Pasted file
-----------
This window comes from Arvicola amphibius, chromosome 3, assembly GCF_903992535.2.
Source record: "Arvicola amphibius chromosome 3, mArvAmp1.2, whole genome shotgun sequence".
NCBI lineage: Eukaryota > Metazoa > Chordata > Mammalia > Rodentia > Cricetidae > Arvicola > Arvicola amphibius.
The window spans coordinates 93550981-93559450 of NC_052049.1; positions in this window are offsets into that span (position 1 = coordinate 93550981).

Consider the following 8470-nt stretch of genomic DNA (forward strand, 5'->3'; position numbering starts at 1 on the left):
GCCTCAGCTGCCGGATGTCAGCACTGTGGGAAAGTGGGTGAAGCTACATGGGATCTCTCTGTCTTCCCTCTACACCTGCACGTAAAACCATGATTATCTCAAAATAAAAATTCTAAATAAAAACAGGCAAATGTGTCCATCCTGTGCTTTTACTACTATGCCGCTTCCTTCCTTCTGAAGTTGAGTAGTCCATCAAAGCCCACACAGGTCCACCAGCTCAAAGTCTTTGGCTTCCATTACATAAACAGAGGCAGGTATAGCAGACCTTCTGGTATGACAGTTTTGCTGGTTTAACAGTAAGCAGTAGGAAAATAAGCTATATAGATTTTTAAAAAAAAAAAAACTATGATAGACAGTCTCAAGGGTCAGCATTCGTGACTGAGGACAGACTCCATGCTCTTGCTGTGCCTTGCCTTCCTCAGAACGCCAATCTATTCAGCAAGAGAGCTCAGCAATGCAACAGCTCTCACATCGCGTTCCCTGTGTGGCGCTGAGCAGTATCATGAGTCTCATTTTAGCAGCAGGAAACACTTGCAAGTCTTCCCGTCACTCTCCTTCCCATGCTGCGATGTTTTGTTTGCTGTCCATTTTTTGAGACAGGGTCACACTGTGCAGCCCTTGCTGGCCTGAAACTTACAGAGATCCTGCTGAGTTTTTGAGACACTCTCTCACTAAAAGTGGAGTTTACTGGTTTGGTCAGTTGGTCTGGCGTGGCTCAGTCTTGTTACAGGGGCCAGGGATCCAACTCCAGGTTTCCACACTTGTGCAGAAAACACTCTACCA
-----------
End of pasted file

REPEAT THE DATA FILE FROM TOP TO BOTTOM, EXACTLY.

This window comes from Arvicola amphibius, chromosome 3, assembly GCF_903992535.2.
Source record: "Arvicola amphibius chromosome 3, mArvAmp1.2, whole genome shotgun sequence".
NCBI lineage: Eukaryota > Metazoa > Chordata > Mammalia > Rodentia > Cricetidae > Arvicola > Arvicola amphibius.
The window spans coordinates 93550981-93559450 of NC_052049.1; positions in this window are offsets into that span (position 1 = coordinate 93550981).

Consider the following 8470-nt stretch of genomic DNA (forward strand, 5'->3'; position numbering starts at 1 on the left):
GCCTCAGCTGCCGGATGTCAGCACTGTGGGAAAGTGGGTGAAGCTACATGGGATCTCTCTGTCTTCCCTCTACACCTGCACGTAAAACCATGATTATCTCAAAATAAAAATTCTAAATAAAAACAGGCAAATGTGTCCATCCTGTGCTTTTACTACTATGCCGCTTCCTTCCTTCTGAAGTTGAGTAGTCCATCAAAGCCCACACAGGTCCACCAGCTCAAAGTCTTTGGCTTCCATTACATAAACAGAGGCAGGTATAGCAGACCTTCTGGTATGACAGTTTTGCTGGTTTAACAGTAAGCAGTAGGAAAATAAGCTATATAGATTTTTAAAAAAAAAAAAACTATGATAGACAGTCTCAAGGGTCAGCATTCGTGACTGAGGACAGACTCCATGCTCTTGCTGTGCCTTGCCTTCCTCAGAACGCCAATCTATTCAGCAAGAGAGCTCAGCAATGCAACAGCTCTCACATCGCGTTCCCTGTGTGGCGCTGAGCAGTATCATGAGTCTCATTTTAGCAGCAGGAAACACTTGCAAGTCTTCCCGTCACTCTCCTTCCCATGCTGCGATGTTTTGTTTGCTGTCCATTTTTTGAGACAGGGTCACACTGTGCAGCCCTTGCTGGCCTGAAACTTACAGAGATCCTGCTGAGTTTTTGAGACACTCTCTCACTAAAAGTGGAGTTTACTGGTTTGGTCAGTTGGTCTGGCGTGGCTCAGTCTTGTTACAGGGGCCAGGGATCCAACTCCAGGTTTCCACACTTGTGCAGAAAACACTCTACCA